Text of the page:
Thursday, March 06, 2014

Book Club: The Moth

The Moth

50 True Stories

Edited by Catherine Burns

I first encountered The Moth, a kind of storytelling stand-up travelling event, when I clicked on a link to a youtube video (this one, if I remember correctly) from a forum thread about interesting videos. The story was well told, and the format had some polish to it that suggested production by skilled people. A little while later I saw another Moth video, and it’s stuck in my mind for a long time without me doing much with that knowledge there’s this interesting thing out there on-line.

While shopping for christmas presents together, Charlie picked up this book and told me she was going to give it to somebody in my family. I was mildly annoyed (in an amused kind of way), because I’d seen the book and wanted it for myself, but I was adamant that I was not to buy any books for myself at the bookstore, especially not from the ever-too-easy-to-rationalize bargain bin. At McNally Robinson, there are layers of bargain bins, different categories of price-reduced books that end with a cart near the Sci-Fi/Fantasy section filled with out-of-print, discontinued, and otherwise not-going-to-be-sold-no-more books. The Moth was on this cart, for some ridiculously low fraction of its cover price.

UPDATE: I failed to accurately describe the outcome of that shopping trip: Charlie was being sneaky and tricksy and lovely and wonderful, and gave The Moth to me! 

Book Club has never been for book reviews, but for discussions spawned by the book in question. It’s hard not to start a larger discussion when talking about The Moth so I’ll break with tradition around here and tell you what I thought of this book: it’s pretty good! Out of 50 stories, told by 50 different people, I was unhappy with only two. Both stories I didn’t like were told by religious people about experiences that were directly tied to their religions.

The first was by a preacher who told a story I found rather unbelievable, involving a group of possibly-criminal bikers at a roadhouse in Texas who had no inkling of the easter story – I simply do not find it at all plausible that any English- or Spanish-speaking person in Texas in the 1960s would have been utterly unaware that a central tenet of Christianity is that Jesus was crucified, buried in a cave, and resurrected three days later. It’s basically the most important part of the overwhelmingly dominant religion in that part of the world, in that time and place. The story reeks of Tall-Tale, a cultural tradition of lying by exaggeration I find highly irritating.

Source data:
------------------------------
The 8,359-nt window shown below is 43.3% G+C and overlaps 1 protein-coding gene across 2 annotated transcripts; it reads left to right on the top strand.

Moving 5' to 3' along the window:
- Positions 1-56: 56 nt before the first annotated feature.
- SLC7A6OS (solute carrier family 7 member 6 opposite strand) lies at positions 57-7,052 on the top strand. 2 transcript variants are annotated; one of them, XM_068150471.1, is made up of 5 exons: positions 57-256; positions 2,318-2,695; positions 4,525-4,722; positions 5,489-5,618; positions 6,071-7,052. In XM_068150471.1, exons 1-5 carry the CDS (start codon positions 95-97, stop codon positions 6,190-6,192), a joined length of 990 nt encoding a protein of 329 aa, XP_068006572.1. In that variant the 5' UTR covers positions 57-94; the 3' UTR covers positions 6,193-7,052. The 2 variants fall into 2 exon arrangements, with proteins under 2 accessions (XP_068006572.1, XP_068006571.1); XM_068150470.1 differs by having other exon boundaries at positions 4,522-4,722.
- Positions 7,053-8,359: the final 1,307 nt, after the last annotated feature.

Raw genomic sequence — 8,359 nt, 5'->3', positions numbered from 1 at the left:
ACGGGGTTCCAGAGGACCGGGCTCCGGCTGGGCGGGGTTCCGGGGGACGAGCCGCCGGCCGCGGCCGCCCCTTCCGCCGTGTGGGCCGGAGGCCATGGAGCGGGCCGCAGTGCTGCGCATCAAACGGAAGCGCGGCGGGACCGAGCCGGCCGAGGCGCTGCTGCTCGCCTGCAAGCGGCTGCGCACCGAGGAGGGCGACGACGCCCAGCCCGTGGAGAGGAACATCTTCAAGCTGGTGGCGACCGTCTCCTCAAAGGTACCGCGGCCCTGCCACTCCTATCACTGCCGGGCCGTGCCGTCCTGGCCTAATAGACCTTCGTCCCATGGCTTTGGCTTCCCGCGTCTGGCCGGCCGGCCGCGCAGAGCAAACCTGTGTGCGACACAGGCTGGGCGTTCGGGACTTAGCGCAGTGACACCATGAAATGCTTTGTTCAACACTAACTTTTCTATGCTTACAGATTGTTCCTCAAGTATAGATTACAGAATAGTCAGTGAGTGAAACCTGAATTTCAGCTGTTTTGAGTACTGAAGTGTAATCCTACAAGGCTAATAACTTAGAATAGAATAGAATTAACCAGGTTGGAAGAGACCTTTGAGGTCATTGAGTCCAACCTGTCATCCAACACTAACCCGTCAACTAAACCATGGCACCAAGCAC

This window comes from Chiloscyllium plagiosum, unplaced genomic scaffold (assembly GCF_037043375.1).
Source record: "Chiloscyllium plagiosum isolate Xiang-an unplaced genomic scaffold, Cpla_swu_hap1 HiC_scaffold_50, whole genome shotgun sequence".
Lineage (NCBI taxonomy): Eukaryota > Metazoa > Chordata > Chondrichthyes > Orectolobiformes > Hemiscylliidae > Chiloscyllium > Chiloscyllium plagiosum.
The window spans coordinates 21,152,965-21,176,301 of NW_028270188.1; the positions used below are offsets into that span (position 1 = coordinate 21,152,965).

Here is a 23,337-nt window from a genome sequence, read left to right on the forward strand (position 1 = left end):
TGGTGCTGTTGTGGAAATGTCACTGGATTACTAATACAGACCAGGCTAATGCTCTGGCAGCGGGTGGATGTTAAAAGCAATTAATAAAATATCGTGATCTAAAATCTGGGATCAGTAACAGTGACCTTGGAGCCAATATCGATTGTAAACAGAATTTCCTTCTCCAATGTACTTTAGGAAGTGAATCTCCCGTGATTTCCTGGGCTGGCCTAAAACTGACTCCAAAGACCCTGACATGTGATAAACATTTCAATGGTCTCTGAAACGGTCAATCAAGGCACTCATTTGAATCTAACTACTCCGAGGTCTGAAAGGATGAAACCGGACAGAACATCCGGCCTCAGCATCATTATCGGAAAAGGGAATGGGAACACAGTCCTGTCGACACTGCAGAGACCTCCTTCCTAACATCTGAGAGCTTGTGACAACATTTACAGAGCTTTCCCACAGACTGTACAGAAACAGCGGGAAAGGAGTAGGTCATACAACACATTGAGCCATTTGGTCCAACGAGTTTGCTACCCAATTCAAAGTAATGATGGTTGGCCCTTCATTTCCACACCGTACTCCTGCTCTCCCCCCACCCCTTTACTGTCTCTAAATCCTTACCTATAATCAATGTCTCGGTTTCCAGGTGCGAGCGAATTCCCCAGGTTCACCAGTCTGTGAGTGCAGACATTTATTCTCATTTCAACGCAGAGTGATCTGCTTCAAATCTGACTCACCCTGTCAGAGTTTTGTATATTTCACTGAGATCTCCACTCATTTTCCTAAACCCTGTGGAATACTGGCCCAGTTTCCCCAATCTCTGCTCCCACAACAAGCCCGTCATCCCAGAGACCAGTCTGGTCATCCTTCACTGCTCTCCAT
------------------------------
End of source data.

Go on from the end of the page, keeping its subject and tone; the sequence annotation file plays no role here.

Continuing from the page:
The second was by a young Mormon woman describing her experiences living in New York city, and dating an Atheist. Her blinkered ignorance to anybody else’s beliefs or opinions combined with her complete refusal to confront any part of  her own belief system just pissed me off and made me very much not able to empathise nor sympathise with her played-for-laughs story. She just came across to me as an airhead religious fanatic that suckered attention and money out of fools fooled by her “Can you believe it!?!?” act.

OK, now I’ve devoted two paragraphs to bad stories. The other 48 ranged from “good” to “goddam amazing”. Some people are very talented storytellers. Some people have very interesting experiences to tell about. And some people, some of whom did not tell any of the stories here, are very, very good at putting those two things together in one person, and editing and producing their stories to a very high shine.

The Moth is an excellent book, and I highly recommend it for not only a good read but also as an entry-point to broader discussions about story-telling, the role of story-telling in modern entertainment, and how to tell a good story.

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